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BANGKOK 18 February 2019 01:43

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FB ‘likes’ can constitute criminal conspiracy in eyes of law enforcers

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FB ‘likes’ can constitute criminal conspiracy in eyes of law enforcers
By Wasamon Audjarint
The Nation

 

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BANGKOK: -- MANY people are unaware that online acts as simple as pressing “like” on a Facebook status could land them in trouble with Thailand’s computer-related crime law.

 

In one of the most recent cases, a policeman was summoned as a witness last week after his Facebook account left a “like” on a message allegedly defaming a senior police officer.

 

“We found that you pressed ‘like’ in agreement with that message, an act that increased the credibility of such information,” Pol Major Samrerng Naew-in, an investigating officer at Chonburi Police Station, said in the summons to Pol Sergeant Chakpong Wongchit.

 

Chakpong’s Facebook account left a “like” on a post with messages and voice records criticising Pol Maj-General Kritsakorn Pleethanyawong, deputy commander of the Provincial Police Region 2.

 

As Kritsakorn had filed a defamation complaint against Pol Captain Watcharin Benchanathasawat, who posted the original message, Chakpong was consequently called in as a witness.

 

The Technology Crime Suppression Division (TCSD) has said in the past that anyone pressing “like” to a wrongful online status can be guilty as the Criminal Code’s Article 83 punishes a conspirator to a wrongful action.

 

“An act of liking a wrongful Facebook status is equal to signing to endorse such an act,” the TCSD said. “While likers may not have the direct intention [on the wrongful act], an act of pressing ‘like’ increases the credibility of such information,” the TCSD said.

 

However, Thai Netizen Network co-founder Sarinee Achavanuntakul said that merely pressing “like” can’t reflect the true intention of the person. “Only thought police would assume that ‘liking’ is a pure agreement,” she said. She saw pressing “like” as a mere reaction and did not see how it could add more weight to the credibility of the status.

 

“It doesn’t matter how wrongful that online message is,” she said. “Pressing ‘like’ shouldn’t be wrong from the start. It doesn’t even have enough weight to judge a liker as being involved in such a post – that he has to be summoned as a witness.”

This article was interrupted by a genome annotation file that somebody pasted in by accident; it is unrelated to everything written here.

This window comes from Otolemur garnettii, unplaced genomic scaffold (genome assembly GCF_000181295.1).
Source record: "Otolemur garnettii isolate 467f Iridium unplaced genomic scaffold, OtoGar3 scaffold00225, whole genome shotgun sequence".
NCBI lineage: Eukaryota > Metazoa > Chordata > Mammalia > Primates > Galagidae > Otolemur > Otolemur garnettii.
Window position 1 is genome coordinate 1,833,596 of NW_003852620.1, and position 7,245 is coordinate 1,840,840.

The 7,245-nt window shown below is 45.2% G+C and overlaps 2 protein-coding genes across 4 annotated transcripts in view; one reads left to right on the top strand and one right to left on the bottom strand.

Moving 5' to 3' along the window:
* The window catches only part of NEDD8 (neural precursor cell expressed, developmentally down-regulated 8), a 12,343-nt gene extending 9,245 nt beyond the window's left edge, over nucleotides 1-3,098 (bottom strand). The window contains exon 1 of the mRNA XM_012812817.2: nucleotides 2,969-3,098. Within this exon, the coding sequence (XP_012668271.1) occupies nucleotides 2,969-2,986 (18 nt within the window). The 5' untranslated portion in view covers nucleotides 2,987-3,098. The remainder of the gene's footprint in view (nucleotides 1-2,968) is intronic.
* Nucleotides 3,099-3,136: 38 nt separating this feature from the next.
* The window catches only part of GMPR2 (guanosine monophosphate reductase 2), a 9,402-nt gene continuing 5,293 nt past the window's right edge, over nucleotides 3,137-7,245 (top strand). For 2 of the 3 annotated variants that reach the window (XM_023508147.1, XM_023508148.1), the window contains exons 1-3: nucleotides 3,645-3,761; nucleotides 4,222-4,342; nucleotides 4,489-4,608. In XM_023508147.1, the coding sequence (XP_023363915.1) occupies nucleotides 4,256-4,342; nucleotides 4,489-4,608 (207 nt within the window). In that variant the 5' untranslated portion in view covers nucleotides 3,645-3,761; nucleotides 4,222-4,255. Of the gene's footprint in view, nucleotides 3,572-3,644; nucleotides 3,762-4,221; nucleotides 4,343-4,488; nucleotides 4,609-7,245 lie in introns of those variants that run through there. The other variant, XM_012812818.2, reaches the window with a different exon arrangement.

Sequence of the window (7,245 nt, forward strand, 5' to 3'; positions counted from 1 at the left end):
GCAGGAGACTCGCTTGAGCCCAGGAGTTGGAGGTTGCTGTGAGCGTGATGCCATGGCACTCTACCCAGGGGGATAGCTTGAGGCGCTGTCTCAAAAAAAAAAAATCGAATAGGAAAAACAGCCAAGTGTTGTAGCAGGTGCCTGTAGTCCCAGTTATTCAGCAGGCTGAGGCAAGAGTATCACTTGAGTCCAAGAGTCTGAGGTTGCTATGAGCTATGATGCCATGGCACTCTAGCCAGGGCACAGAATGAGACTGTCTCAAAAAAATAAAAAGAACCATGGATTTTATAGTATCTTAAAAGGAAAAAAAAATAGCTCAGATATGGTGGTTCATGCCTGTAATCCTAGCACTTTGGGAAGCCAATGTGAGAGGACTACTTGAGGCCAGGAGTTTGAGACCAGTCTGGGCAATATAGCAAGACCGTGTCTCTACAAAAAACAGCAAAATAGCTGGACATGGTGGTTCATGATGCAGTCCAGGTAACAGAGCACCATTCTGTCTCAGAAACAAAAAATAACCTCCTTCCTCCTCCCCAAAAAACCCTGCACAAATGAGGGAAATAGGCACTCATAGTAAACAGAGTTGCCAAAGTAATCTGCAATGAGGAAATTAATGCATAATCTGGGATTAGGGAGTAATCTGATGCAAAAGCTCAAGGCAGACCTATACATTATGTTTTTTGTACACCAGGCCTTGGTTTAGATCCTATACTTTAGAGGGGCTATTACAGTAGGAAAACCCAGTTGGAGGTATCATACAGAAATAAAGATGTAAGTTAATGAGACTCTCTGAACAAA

Source: http://www.nationmultimedia.com/news/national/30314936

 
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-- © Copyright The Nation 2017-05-12

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...new category,  Undecided... somewhat undecided, certainly undecided, and never undecided.

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So a Farang in her own country presses the like button and then comes on holiday and gets arrested under CCA. That will do wonders for tourism if they try that on and they will as we know.

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If cracking down on those who like the wrong thing is something the Thais really do get serious about then any idea not just of freedom of speech in Thailand, but freedom of thought, is gone.

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Dear Thailand:passifier:

Please where I came from...

There's something called freedom of speech and expression!!!

It just fun.:sorry:

 

 

 

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New button coming soon:

 

"I cant press like as I'm in Thailand"

 

That should fix it.

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2 minutes ago, Ebony19 said:

Dear Thailand:passifier:

Please where I came from...

There's something called freedom of speech and expression!!!

It just fun.:sorry:

 

 

 

 
 

...5555. you're in LOS now, bud... unless you're rich of course, then no problems..... always undecided....

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1 minute ago, Jessi said:

New button coming soon:

 

"I cant press like as I'm in Thailand"

 

That should fix it.

Don't click LIKE on this or it may get you in deep Sh!t.

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1 minute ago, Jessi said:

Don't click LIKE on this or it may get you in deep Sh!t.

Oops

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1 minute ago, Rhys said:

...5555. you're in LOS now, bud... unless you're rich of course, then no problems..... always undecided....

Sigh!!! Thanks for the reminder!!

 

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How about pressing 'like' for an article you don't agree with but maybe well argued and written? I've done that in the past but now that can land me in serious trouble.

This country seems to be getting more paranoid and authoritarian by the day.

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I would be inclined to agree with the view.......that if you press "like" to a post,..... you are endorsing it.

In most countries that would not be a problem.

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So if I like something and another person doesn't then that person can have me arrested.  Freedom of speech/expression is certainly dead in Thailand.

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Better not to have an opinion,be part of the silent majority,

thats what is happening here,even if 100% true,you can still

be sued,and all that entails in a Thai court room.

regards worgeordie

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